The Washington Post

The Crucible exhibits startling realism and passion, engages audience as jury

Pictured: Lauren Fernandez, Rachel Mayman and Kathleen Welch. (Langley High School)

All reviews are written by Cappies student critics and edited by Cappies adult mentors prior to publishing.

Laura Cermak, a student at Oakcrest School reviews ”The Crucible”, performed by Langley High School , as part of The Cappies Critics and Awards Program.

Girls’ hands pounding, Tituba’s chants resounding, “The Crucible” opened at Langley High School with a dramatic force that permeated the production.  The audience sat onstage, transported to Salem to experience the onslaught of passion and fear from the position of an all-seeing jury.

 Written by Arthur Miller in 1952, “The Crucible” is set in 1692 Salem, Massachusetts.  Miller uses the Salem Witch Trials as an allegory for the blacklisting of suspected communists under McCarthyism.  John Proctor pleads the court to free his wife, Elizabeth, who has been accused of witchcraft by their former servant Abigail Williams.  Abigail, being John’s former lover, wants Elizabeth hanged, and so accuses her and many others of afflicting her and the town girls with evil spirits.  In John’s attempt to call out Abigail’s fakery, his servant Mary Warren betrays him and he is hanged for refusing to confess being a man of the devil.

The strength of the entire cast was in the mannerisms that each character displayed.  For example, John Proctor ran his trembling hand through his hair, Mary Warren defiantly clenched her fists, and Elizabeth had a constant frown that revealed how hurt she was inside.  Diction, volume, and intonation made the characters’ words clear, deliberate, and meaningful.  Given the challenge of having the audience on all sides, stage presence was excellent and at least one person’s face could always be seen.

 John Proctor, played by Brian Patterson, led the show with incredible emotions and captivating facial expressions.  Patterson commanded every aspect of John’s personality, from his frustrated dislike of Reverend Parris to his torn feelings of lust and hatred toward Abigail Williams.  The most outstanding chemistry between characters was between John and his wife, Elizabeth Proctor, played by Taylor Goodson.  Together they portrayed a deep and pained relationship, with John trying diligently to please his wife and Elizabeth struggling to bury her suspicions and forgive him.  John’s forced friendliness combined with Elizabeth’s strained silence created a palpable tension.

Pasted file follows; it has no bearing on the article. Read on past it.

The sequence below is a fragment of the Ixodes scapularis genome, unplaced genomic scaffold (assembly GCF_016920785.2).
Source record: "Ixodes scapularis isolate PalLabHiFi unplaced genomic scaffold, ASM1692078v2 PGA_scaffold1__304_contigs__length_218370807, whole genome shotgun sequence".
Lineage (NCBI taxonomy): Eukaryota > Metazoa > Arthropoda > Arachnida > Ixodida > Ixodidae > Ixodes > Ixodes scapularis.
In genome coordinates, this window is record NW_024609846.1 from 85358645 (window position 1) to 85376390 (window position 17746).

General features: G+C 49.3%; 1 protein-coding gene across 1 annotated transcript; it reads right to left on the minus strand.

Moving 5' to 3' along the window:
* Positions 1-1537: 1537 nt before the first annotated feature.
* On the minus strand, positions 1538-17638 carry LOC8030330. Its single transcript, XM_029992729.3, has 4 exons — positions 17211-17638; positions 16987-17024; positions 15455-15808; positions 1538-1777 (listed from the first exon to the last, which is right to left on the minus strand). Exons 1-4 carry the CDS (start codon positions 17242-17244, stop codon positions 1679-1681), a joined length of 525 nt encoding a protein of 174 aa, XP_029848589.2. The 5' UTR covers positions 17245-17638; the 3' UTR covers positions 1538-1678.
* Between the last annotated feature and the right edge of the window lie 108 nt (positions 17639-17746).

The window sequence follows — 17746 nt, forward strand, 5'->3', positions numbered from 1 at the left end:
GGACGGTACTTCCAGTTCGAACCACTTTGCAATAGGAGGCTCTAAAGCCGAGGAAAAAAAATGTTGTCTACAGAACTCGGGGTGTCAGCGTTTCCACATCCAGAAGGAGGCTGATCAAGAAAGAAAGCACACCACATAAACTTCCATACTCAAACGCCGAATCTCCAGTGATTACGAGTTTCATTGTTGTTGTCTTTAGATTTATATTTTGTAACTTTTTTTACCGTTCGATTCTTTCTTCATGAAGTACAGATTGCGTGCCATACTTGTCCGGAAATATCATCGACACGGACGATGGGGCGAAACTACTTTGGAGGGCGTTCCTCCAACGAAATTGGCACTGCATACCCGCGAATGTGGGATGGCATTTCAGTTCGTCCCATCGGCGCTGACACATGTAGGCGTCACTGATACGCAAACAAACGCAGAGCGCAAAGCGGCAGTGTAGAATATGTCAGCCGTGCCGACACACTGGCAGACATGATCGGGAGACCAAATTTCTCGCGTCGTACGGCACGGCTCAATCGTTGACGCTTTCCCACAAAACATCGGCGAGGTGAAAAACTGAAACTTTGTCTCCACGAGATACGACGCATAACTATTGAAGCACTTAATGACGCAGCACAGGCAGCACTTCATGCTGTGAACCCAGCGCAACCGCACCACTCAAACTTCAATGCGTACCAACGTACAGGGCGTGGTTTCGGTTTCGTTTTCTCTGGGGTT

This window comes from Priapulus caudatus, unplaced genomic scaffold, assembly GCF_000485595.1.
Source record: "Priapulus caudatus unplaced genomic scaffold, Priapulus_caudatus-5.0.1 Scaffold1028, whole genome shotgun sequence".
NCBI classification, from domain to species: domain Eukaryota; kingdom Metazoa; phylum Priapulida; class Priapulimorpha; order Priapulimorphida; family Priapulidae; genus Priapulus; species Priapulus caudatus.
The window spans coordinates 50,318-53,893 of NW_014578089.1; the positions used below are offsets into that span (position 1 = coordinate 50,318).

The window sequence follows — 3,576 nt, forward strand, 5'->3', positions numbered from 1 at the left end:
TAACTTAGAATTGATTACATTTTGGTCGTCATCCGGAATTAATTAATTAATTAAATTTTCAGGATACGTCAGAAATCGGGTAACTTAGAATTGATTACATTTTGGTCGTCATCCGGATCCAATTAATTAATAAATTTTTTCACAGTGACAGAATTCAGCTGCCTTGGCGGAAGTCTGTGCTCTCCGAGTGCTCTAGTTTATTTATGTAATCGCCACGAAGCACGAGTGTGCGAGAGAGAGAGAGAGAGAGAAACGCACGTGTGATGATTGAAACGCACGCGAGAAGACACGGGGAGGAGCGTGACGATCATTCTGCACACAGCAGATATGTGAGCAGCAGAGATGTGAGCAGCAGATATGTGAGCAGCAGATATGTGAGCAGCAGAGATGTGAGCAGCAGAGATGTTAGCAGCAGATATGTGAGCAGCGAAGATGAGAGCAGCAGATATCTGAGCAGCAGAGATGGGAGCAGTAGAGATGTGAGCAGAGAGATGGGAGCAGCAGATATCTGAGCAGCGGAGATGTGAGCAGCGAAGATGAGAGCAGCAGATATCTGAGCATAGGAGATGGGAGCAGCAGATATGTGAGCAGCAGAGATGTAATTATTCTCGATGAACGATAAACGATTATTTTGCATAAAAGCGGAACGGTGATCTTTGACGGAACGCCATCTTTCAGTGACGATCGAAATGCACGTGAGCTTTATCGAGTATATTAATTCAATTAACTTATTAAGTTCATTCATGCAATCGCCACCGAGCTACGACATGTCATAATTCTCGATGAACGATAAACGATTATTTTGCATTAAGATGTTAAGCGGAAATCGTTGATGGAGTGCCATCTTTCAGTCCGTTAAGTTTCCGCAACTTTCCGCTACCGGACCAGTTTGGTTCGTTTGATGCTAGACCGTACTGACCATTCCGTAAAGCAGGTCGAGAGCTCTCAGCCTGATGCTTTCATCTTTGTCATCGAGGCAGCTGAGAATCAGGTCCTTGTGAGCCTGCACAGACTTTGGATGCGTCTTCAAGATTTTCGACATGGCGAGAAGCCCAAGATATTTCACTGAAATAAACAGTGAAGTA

Lauren Fernandez played Abigail Williams with an impressive balance of feminine tenderness and a hidden nature of viciousness.  She masterfully transitioned between these two sides, holding her head high with righteousness in one instance, then threatening to ruin her companions’ lives in the next.  One astounding actress, Kaity Hinojosa, played Tituba with a powerful voice and a shattering cry for mercy when she is accused of dealing with the devil.  The ensemble of Abby’s Girls played off each other very well, especially during the courtroom scene.  Occasionally, the ensemble observing the action lacked participation and some characters had intonation and body language that did not match their age.  Overall, however, the various levels of maturity were on target.

 The technical side of the production was simplistic to allow more emphasis on the actors.  The use of eerie music during scene changes added to the suspense.  Though the set was plain and sparse, Yasmin Shahkarami’s authentic props, such as period-appropriate paper, a lantern, and cider jug added to the realism.  Contrasting with this realism was a modern, abstract mural that, although it broke the continuity of the stage, did match the mood of anger in the play with sharp shapes and red highlights.

 Langley High School’s production of “The Crucible” was captivating experience that is not likely to be forgotten by the jury that was privileged to witness it.


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